ST. PETERSBURG — To crew chief Gary Darling, the crux of the controversy surrounding B.J. Upton getting called out in the sixth inning was pretty clear.
In Darling's interpretation of the baseball rulebook, Upton didn't have to do much in terms of attempting to run to second base after he overran first on an infield single. Once, according to Darling, Upton made a "little jab step and a shoulder" toward second, and Angels second baseman Howie Kendrick tagged him, Upton was out.
In the official baseball rulebook, Rule 7.08 (j) states that once a runner "fails to return at once to first base after overrunning or oversliding that base … if he attempts to run to second, he is out when tagged."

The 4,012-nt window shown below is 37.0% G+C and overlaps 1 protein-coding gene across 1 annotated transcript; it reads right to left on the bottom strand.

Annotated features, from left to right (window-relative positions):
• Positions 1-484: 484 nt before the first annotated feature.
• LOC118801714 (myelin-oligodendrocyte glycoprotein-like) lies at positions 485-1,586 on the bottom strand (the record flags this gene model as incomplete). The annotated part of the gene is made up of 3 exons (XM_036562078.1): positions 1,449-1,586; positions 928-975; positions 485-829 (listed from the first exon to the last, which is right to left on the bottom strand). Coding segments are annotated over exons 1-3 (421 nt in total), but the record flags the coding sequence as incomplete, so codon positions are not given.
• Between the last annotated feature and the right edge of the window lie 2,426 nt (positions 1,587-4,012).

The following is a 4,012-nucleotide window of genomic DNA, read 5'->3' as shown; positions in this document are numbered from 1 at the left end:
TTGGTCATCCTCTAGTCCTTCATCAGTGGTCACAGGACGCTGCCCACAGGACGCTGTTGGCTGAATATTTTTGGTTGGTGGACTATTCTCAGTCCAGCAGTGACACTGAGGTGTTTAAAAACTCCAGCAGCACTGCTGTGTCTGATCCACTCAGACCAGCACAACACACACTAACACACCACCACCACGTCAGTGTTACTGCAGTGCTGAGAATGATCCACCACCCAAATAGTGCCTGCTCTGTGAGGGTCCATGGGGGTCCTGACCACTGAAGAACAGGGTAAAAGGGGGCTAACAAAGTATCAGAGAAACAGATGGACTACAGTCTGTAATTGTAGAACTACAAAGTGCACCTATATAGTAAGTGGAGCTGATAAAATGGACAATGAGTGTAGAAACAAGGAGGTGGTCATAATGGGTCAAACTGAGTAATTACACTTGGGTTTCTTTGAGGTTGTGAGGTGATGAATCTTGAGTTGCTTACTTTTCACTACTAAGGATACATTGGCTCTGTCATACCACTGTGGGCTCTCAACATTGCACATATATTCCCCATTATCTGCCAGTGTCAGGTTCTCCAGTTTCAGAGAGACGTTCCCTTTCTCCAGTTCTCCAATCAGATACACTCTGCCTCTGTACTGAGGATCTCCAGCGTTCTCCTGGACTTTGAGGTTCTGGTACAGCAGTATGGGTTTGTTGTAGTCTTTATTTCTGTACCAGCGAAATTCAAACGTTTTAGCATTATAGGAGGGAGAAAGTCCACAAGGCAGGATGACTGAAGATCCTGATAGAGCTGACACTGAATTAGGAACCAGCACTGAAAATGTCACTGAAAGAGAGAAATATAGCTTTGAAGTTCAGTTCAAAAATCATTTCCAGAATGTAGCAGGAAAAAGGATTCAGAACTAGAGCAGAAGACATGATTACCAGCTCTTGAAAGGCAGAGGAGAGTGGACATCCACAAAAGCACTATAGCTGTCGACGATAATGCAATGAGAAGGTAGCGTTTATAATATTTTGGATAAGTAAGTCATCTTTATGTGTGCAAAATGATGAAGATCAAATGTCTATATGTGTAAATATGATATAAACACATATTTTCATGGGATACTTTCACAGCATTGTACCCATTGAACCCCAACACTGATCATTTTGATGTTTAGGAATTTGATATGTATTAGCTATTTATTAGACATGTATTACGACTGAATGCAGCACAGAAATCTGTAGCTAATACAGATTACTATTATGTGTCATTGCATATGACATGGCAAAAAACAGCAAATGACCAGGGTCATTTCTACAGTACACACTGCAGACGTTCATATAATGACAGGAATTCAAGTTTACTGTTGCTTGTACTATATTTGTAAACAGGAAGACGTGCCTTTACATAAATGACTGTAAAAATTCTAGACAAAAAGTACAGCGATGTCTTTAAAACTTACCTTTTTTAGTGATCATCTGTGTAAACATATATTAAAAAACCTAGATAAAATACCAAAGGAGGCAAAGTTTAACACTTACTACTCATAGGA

"He made an attempt to run to second base," Darling said. "I've called guys out for less."
Upton disagreed, and so did manager Joe Maddon, who was ejected after an animated argument with first-base umpire Jerry Meals. Darling supported Meals' decision, which only maddened Maddon further.
Meals originally called Upton safe when he beat an errant throw from Mark Teixeira to pitcher Ervin Santana, who was covering the base. Upton took a small step to his right, then to his left, but didn't cross the first-base line. Kendrick tagged a shocked Upton, who put his hand on his head in disbelief before Maddon argued his case.
"It's unconscionable; it can't happen," Maddon said. "It's wrong. On every level it's wrong. And furthermore, to have the crew chief come over and tell me it was the right call really got me upset. There's no room for that. … That is a fabricated call, I don't know what he saw."
Upton said only, "I didn't think I made a move toward the base. But obviously, (the umpires) thought differently."